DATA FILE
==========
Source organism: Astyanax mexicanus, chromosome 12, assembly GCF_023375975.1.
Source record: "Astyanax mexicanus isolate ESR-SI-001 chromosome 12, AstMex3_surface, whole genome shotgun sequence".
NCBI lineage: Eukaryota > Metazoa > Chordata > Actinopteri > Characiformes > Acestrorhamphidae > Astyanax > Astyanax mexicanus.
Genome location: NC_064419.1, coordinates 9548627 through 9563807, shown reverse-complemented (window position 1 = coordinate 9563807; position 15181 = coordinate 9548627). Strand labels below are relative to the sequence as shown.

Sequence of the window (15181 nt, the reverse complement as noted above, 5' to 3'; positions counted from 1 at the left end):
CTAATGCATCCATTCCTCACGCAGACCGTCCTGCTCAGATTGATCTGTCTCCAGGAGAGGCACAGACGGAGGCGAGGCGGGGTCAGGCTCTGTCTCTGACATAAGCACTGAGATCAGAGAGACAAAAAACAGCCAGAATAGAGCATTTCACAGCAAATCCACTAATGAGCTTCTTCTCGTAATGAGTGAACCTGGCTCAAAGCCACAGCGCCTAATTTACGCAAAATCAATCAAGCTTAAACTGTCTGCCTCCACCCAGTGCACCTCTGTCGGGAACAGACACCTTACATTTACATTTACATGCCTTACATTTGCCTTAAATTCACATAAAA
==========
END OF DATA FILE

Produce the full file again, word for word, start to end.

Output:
Source organism: Astyanax mexicanus, chromosome 12, assembly GCF_023375975.1.
Source record: "Astyanax mexicanus isolate ESR-SI-001 chromosome 12, AstMex3_surface, whole genome shotgun sequence".
NCBI lineage: Eukaryota > Metazoa > Chordata > Actinopteri > Characiformes > Acestrorhamphidae > Astyanax > Astyanax mexicanus.
Genome location: NC_064419.1, coordinates 9548627 through 9563807, shown reverse-complemented (window position 1 = coordinate 9563807; position 15181 = coordinate 9548627). Strand labels below are relative to the sequence as shown.

Sequence of the window (15181 nt, the reverse complement as noted above, 5' to 3'; positions counted from 1 at the left end):
CTAATGCATCCATTCCTCACGCAGACCGTCCTGCTCAGATTGATCTGTCTCCAGGAGAGGCACAGACGGAGGCGAGGCGGGGTCAGGCTCTGTCTCTGACATAAGCACTGAGATCAGAGAGACAAAAAACAGCCAGAATAGAGCATTTCACAGCAAATCCACTAATGAGCTTCTTCTCGTAATGAGTGAACCTGGCTCAAAGCCACAGCGCCTAATTTACGCAAAATCAATCAAGCTTAAACTGTCTGCCTCCACCCAGTGCACCTCTGTCGGGAACAGACACCTTACATTTACATTTACATGCCTTACATTTGCCTTAAATTCACATAAAA